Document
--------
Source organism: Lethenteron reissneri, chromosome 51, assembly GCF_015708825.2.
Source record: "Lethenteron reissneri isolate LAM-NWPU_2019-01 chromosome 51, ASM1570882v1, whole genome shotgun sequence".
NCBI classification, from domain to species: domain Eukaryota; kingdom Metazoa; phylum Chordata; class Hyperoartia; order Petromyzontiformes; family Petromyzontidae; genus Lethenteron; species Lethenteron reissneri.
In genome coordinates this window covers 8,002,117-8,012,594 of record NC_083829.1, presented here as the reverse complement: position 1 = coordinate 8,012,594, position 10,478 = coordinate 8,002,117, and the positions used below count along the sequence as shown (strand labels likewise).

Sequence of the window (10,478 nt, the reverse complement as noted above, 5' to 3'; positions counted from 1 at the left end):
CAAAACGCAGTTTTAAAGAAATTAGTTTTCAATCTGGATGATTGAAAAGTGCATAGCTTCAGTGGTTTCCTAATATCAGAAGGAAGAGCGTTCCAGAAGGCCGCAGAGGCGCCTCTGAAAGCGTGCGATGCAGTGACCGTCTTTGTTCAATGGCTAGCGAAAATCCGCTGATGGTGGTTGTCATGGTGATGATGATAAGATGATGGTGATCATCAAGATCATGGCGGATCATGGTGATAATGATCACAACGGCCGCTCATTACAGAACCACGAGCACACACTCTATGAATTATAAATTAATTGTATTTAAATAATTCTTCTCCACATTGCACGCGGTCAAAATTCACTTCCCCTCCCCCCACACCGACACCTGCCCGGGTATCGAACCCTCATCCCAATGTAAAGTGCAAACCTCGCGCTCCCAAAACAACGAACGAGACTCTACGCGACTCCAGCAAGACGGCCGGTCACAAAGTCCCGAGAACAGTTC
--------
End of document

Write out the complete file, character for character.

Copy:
Source organism: Lethenteron reissneri, chromosome 51, assembly GCF_015708825.2.
Source record: "Lethenteron reissneri isolate LAM-NWPU_2019-01 chromosome 51, ASM1570882v1, whole genome shotgun sequence".
NCBI classification, from domain to species: domain Eukaryota; kingdom Metazoa; phylum Chordata; class Hyperoartia; order Petromyzontiformes; family Petromyzontidae; genus Lethenteron; species Lethenteron reissneri.
In genome coordinates this window covers 8,002,117-8,012,594 of record NC_083829.1, presented here as the reverse complement: position 1 = coordinate 8,012,594, position 10,478 = coordinate 8,002,117, and the positions used below count along the sequence as shown (strand labels likewise).

Sequence of the window (10,478 nt, the reverse complement as noted above, 5' to 3'; positions counted from 1 at the left end):
CAAAACGCAGTTTTAAAGAAATTAGTTTTCAATCTGGATGATTGAAAAGTGCATAGCTTCAGTGGTTTCCTAATATCAGAAGGAAGAGCGTTCCAGAAGGCCGCAGAGGCGCCTCTGAAAGCGTGCGATGCAGTGACCGTCTTTGTTCAATGGCTAGCGAAAATCCGCTGATGGTGGTTGTCATGGTGATGATGATAAGATGATGGTGATCATCAAGATCATGGCGGATCATGGTGATAATGATCACAACGGCCGCTCATTACAGAACCACGAGCACACACTCTATGAATTATAAATTAATTGTATTTAAATAATTCTTCTCCACATTGCACGCGGTCAAAATTCACTTCCCCTCCCCCCACACCGACACCTGCCCGGGTATCGAACCCTCATCCCAATGTAAAGTGCAAACCTCGCGCTCCCAAAACAACGAACGAGACTCTACGCGACTCCAGCAAGACGGCCGGTCACAAAGTCCCGAGAACAGTTC